the doctrine of the oligarchy that there is nothing that we hold in common, that the commonwealth is a myth, that it is even a sign of softheadedness and weakness. The oligarchical power feeds on the sense that we are all individuals, struggling on our own, and ennobled by the effort.
the huffing and blowing we get about rugged individualism, the American spirit and the American experiment always have had at their heart the notion that the government is all of us and that, therefore, the government may keep things in trust for all of us.
If you offer athletes stipends, then you're into pay-for-play, and that's the ballgame. People should realize that, and they should realize that amateurism never has been a sustainable model for a sports-entertainment industry. It wasn't in tennis. It wasn't in the Olympics. And it's not in big-time college sports.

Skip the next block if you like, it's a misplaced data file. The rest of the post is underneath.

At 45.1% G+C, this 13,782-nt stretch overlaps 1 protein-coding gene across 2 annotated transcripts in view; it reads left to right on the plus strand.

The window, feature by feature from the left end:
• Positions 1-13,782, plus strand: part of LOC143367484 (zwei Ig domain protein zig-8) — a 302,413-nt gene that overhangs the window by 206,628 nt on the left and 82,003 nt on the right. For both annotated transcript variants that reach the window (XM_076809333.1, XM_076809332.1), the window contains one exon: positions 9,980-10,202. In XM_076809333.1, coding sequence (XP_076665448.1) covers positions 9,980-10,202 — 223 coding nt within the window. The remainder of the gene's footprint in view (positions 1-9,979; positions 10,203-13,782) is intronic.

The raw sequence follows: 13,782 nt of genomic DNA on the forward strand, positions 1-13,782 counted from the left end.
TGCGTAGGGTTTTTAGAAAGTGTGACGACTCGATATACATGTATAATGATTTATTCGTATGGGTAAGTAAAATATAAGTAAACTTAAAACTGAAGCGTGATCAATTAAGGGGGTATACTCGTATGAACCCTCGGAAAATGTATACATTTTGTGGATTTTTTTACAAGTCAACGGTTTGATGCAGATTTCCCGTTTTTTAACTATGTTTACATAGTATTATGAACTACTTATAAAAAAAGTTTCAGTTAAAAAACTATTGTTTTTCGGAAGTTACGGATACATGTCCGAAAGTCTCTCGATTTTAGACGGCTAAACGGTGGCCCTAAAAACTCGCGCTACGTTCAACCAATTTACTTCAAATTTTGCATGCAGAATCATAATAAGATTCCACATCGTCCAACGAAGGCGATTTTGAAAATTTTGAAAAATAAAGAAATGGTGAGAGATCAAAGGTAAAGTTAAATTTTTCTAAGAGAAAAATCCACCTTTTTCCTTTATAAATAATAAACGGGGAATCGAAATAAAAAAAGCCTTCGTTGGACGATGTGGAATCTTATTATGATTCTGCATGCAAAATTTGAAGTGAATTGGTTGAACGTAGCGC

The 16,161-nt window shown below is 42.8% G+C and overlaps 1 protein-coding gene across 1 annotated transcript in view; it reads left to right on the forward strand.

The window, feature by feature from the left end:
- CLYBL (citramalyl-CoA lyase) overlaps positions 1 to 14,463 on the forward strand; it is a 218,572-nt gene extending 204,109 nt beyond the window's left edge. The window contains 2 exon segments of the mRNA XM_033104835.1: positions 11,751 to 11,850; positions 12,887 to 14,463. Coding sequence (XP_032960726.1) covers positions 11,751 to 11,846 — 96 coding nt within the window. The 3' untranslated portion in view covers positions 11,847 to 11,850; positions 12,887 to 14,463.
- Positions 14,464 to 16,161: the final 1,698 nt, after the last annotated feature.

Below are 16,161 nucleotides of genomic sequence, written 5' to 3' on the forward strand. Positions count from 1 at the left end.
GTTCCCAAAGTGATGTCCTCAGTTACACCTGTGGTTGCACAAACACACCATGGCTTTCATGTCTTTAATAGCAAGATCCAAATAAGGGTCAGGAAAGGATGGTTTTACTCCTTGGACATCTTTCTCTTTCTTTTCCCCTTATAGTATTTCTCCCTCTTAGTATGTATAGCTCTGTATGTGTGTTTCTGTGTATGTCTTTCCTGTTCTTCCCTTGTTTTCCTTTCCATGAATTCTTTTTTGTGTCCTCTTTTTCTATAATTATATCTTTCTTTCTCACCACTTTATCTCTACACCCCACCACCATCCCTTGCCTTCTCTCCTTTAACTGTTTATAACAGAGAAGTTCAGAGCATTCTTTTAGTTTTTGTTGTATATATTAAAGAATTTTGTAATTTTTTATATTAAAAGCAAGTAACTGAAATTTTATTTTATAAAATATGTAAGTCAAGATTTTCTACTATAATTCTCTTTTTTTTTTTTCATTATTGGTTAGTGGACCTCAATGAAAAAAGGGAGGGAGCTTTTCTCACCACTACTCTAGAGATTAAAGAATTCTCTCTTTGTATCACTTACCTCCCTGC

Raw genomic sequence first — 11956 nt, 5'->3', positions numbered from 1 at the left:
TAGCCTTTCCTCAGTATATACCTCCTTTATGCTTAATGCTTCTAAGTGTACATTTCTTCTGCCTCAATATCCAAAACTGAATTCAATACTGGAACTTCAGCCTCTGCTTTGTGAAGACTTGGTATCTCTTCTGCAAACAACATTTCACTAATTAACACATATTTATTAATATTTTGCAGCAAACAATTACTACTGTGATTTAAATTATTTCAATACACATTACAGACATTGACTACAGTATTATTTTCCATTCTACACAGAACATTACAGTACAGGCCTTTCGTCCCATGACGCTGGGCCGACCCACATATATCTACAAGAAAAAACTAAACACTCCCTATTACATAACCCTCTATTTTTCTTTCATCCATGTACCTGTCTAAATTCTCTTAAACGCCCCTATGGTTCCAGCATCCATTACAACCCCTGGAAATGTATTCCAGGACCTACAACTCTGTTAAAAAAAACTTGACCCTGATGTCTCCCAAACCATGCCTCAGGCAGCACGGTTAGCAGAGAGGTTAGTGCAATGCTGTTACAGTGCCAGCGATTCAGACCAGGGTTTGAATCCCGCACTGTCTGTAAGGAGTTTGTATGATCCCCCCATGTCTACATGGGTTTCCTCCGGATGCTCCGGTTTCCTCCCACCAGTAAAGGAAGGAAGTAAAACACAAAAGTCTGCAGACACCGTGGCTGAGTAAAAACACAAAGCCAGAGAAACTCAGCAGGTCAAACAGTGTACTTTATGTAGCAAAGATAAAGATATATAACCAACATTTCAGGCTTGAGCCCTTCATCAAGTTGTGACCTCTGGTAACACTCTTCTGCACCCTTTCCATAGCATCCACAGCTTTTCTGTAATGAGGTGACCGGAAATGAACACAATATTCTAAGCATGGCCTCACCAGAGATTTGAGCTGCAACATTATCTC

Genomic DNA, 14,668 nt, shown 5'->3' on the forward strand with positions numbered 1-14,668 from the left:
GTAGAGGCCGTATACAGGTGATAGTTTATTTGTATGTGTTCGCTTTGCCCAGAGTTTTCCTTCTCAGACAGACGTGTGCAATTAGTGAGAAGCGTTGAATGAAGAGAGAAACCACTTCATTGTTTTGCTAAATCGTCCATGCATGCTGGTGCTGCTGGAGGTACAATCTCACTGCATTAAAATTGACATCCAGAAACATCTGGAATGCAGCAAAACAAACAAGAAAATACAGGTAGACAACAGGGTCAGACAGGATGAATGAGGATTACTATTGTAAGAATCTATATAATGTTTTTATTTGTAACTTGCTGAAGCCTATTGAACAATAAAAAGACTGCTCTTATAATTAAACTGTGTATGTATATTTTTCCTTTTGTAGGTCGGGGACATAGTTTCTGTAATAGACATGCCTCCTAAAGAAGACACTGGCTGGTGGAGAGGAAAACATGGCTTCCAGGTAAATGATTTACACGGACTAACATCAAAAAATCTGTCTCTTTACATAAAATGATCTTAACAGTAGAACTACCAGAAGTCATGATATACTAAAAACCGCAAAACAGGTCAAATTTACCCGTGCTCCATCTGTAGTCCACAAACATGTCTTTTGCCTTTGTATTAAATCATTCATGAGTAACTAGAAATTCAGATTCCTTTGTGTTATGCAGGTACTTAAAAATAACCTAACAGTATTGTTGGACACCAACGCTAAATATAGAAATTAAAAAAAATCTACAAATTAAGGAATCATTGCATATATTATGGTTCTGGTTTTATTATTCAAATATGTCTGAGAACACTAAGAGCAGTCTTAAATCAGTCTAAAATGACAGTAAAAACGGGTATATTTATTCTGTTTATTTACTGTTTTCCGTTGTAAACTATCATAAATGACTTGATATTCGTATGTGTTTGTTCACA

In fiction, imaginary people become realer to us than any named celebrity glimpsed in a series of rumored events, whose causes and subtler ramifications must remain in the dark. An invented figure like Anna Karenina or Emma Bovary emerges fully into the light of understanding, which brings with it identification, sympathy and pity.